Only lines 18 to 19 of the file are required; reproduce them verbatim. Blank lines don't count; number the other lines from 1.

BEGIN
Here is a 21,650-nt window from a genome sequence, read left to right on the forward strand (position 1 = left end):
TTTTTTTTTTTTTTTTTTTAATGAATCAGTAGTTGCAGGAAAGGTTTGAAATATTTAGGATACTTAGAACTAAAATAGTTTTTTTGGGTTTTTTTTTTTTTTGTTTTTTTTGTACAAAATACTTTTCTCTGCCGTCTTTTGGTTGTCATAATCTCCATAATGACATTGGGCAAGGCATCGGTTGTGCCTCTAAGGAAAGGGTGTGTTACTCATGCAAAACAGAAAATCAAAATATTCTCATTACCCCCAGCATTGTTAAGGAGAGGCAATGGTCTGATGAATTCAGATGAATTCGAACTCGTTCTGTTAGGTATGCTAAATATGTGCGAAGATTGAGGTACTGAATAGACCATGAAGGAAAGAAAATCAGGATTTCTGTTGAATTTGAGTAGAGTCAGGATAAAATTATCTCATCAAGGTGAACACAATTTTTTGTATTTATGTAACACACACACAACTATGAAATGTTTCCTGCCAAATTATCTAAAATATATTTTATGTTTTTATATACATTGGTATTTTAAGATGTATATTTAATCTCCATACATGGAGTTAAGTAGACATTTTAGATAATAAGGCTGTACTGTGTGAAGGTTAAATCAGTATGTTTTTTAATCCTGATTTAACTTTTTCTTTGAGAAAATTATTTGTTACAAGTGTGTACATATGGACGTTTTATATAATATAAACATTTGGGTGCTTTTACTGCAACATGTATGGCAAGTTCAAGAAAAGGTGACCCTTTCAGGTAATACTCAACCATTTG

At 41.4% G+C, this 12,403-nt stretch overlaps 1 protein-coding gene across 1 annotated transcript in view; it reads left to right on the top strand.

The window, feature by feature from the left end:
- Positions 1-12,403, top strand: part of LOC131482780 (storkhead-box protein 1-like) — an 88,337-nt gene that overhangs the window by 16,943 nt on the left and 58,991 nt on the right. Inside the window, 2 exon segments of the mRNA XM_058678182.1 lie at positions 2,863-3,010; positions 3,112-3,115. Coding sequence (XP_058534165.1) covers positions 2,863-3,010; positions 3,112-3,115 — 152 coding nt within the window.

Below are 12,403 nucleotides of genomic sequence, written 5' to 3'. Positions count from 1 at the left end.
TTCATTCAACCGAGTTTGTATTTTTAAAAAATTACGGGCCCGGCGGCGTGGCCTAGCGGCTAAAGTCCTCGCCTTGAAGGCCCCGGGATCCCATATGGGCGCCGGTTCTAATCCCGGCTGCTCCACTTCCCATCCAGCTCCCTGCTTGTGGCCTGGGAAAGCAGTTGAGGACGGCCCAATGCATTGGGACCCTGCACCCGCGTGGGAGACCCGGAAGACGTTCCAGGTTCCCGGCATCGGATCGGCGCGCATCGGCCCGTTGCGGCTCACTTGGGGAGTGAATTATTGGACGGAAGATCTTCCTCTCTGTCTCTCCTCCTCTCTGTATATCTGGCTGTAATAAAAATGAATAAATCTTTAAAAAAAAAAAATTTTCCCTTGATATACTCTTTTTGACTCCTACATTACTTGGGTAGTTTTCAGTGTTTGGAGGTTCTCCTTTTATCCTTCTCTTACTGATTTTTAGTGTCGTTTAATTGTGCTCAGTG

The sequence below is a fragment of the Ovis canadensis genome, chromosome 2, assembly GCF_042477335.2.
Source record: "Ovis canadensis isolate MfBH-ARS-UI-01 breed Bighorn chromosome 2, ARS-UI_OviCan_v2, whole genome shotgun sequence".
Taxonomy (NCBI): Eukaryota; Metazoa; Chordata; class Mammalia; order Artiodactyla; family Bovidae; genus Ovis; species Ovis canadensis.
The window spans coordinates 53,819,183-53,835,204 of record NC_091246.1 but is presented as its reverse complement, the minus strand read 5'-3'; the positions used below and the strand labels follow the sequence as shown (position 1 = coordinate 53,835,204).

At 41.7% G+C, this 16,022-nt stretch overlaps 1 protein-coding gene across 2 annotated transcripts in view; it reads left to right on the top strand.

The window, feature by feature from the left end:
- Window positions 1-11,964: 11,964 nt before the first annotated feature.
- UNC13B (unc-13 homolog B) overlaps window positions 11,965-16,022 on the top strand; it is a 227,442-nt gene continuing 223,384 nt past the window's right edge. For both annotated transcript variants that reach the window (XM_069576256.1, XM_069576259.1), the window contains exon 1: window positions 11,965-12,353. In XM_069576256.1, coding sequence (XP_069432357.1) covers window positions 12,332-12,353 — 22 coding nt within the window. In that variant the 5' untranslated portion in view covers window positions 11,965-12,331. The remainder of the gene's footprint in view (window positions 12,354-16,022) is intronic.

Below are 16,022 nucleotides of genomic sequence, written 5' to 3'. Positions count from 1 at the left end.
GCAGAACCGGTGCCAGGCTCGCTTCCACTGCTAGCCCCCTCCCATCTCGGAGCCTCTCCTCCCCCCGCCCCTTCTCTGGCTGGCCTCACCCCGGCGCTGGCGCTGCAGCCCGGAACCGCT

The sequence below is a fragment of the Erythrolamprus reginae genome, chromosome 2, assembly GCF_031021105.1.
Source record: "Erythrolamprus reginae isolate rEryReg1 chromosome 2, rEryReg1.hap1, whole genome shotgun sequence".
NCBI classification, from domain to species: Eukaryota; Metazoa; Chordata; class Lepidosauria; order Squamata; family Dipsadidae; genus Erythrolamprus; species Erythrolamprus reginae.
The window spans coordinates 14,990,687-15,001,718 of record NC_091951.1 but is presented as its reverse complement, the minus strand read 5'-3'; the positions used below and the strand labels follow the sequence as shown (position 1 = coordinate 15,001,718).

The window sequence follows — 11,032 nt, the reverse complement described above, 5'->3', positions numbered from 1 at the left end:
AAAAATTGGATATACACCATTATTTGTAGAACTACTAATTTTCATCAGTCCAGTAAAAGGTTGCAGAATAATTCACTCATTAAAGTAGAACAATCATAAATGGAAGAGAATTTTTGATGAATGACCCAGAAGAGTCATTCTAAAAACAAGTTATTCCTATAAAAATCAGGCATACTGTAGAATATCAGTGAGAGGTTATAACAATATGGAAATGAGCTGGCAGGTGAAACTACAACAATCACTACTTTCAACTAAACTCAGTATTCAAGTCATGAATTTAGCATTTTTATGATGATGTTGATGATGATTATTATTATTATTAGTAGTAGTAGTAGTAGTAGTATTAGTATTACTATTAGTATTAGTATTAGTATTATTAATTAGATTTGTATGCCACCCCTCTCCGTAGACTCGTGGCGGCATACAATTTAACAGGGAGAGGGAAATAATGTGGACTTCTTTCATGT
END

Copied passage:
The sequence below is a fragment of the Erythrolamprus reginae genome, chromosome 2, assembly GCF_031021105.1.
Source record: "Erythrolamprus reginae isolate rEryReg1 chromosome 2, rEryReg1.hap1, whole genome shotgun sequence".